will I better understand my species's conniving machinations how one hand smites the other?

And prevent another violent outcome — somewhere? Today in social media,


all 130 biographies of the recent slain. Yes, I read each one.

Paris, in particular got to me.


I say I am not like everyone else; fascinated with the most base: blood

let loose outside the body, it inks the friendly pavement, precious as rubies,


as royalty, as anything whose value is better kept from a million scintillating eyes.

But once I viewed with longing my own blood, rich with mineral


before it coagulated, still liquid with light. And knew that time does not flow backward. I want

to write out King Lear by hand. Page by page. To know the language it was wrought,


the mind that imagined such breadth of human character, its dungeons and wisdom.

It would take me a year, between this and that. Do I have such time?


Oh, what fine thing will feed me quickly, teach me truly, once and for all how to be of humanity, yet

transcend its lesser qualities? To not fail at this life, which may end tomorrow. What dense rendering,


marrow of thought, steeped in intelligence can I download before the next catastrophe?

This ancient story? And should the meaner aspects of this earth come for me,


break down my door, wish me dead for no good reason – in the end, will the tome of onion skin paper

bound in blue leather, within a billion letters pressed — shield me from bullets, from shadow?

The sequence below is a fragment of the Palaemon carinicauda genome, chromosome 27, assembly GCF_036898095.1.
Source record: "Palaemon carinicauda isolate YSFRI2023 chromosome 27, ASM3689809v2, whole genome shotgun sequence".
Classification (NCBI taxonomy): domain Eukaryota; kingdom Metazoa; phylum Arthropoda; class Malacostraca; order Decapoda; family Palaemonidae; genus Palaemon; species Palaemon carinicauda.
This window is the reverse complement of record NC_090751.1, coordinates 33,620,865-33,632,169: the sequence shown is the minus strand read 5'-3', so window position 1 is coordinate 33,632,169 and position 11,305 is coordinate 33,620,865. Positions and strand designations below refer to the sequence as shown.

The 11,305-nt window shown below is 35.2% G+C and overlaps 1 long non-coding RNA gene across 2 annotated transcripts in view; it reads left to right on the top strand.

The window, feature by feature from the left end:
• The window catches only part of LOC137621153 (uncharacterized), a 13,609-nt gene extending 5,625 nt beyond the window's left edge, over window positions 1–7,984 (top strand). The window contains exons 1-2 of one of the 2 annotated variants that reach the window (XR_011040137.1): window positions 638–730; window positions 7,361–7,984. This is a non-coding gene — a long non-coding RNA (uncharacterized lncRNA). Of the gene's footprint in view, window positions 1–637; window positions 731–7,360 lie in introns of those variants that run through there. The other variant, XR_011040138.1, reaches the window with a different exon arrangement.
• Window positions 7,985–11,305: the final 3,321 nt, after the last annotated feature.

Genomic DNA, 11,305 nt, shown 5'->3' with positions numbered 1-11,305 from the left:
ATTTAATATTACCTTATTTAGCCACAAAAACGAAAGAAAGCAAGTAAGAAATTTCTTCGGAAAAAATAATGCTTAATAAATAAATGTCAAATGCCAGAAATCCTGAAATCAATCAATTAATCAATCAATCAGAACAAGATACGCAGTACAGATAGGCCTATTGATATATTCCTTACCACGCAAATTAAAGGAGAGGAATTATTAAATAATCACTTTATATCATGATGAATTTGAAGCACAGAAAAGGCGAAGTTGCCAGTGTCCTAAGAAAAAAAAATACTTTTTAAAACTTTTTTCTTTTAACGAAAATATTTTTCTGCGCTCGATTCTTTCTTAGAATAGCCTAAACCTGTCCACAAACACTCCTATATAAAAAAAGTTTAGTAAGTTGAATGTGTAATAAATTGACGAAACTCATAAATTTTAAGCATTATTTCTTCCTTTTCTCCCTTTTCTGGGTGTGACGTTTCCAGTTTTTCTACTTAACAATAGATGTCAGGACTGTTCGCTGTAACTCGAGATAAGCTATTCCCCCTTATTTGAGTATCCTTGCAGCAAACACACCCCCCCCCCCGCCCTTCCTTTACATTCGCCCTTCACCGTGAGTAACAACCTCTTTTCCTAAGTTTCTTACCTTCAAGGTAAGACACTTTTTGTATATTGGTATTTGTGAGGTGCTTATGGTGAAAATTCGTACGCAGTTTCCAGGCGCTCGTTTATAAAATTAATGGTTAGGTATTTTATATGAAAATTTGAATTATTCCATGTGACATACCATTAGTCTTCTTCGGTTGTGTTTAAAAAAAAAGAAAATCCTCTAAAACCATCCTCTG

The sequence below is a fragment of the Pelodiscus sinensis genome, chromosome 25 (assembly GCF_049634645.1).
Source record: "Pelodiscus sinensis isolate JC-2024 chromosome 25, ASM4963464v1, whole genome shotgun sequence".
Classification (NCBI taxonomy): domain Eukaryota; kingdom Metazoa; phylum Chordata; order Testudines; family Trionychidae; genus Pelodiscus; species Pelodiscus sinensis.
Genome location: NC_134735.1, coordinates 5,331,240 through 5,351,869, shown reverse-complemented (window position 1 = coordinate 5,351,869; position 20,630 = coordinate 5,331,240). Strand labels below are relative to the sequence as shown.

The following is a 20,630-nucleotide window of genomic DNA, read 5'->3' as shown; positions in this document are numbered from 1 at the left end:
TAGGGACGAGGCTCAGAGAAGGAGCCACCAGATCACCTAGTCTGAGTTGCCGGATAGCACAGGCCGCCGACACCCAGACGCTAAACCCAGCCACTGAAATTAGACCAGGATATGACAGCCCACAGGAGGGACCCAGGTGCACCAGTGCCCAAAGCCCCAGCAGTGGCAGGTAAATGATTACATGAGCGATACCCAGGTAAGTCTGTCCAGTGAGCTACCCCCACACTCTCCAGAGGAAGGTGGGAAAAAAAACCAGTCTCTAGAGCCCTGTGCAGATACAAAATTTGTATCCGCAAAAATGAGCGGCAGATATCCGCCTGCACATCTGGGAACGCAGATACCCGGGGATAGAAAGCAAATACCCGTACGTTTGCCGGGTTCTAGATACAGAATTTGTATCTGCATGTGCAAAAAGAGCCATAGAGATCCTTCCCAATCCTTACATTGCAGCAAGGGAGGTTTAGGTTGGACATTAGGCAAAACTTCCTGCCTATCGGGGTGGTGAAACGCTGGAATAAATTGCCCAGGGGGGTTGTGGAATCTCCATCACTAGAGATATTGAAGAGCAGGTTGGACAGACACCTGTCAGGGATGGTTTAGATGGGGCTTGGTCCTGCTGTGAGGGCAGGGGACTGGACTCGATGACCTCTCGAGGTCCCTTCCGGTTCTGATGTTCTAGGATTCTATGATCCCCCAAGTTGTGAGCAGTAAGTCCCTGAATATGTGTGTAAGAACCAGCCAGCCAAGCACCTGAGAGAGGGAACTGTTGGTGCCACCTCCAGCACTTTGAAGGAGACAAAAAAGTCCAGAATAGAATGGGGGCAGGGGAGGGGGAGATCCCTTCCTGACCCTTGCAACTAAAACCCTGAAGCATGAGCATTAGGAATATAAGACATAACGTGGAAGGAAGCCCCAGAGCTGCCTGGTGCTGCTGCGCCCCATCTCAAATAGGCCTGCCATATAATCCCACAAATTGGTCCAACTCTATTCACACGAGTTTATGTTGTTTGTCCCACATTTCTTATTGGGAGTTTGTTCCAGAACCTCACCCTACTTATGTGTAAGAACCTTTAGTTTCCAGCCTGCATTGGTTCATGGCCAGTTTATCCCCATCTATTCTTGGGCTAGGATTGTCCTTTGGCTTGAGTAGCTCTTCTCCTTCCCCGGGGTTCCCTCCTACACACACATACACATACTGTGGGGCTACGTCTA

Will centuries old characters step from the page, twine their fingers with mine, speak earnestly

of our natures? Will I hear them? Embody what even the Library in Alexandria could not preserve.


Because no one knows what each of us is made.

What we take with us to the grave.



 Winter, Winter


Winter winter where art thou?

In the folds of withered leaves


and skeletons of small birds —

feathers how they once lay upon the other


complex destiny of flight holding fast

to memory of sky song, scored symphonies we will never hear. Winter


has thou left me? Dust and cloud,

all form begins in the infinitesimal and ends


in the ephemeral. Two drops hydrogen, one drop oxygen

bits of carbon


and it changes, yet again. No form will set. Everything shifts.

How my cheek aches in its old curved bone. Winter, winter


where art thou? – My last day, how I walk through you

every year. Never with a chill of presentiment


never catching scent of cold. Light and shadow

frames my memories. Winter, I know you not.


Have refused your embrace, held at bay your beckon, Winter

my loved ones are gone


even as you breathe on my shivered skin, and proclaim that I know you.

I do not.


All time slows for me as I become laden

with what I will not give you.


Me and thee, Winter our slow battle as I garner your wisdom,

glean your knowledge


for myself.


Lisa Marguerite Mora has won prizes for poetry and fiction. She conducts workshops and offers literary services https://www.lisamargueritemora.com. Publications include Chiron Review, Rattle, Literary Mama, Public Poetry Series, California Quarterly, Cultural Weekly, Rebelle Society, Serving House Journal, a Blue Mountain Arts Poetry Prize, First Place winner Micro Fiction for Dandelion Press. Lisa was a semi-finalist for The Tom Howard/ Margaret Reid Poetry Prize 2020. Shopping around a first novel, she has caught the attention of top agents. Her prose and poetry have been nominated for Best of the Net as well as a Pushcart Prize.

1 comment:

  1. Powerful powerful in depth glimpses of the human psyche with all its darkness and terrors and wonderment.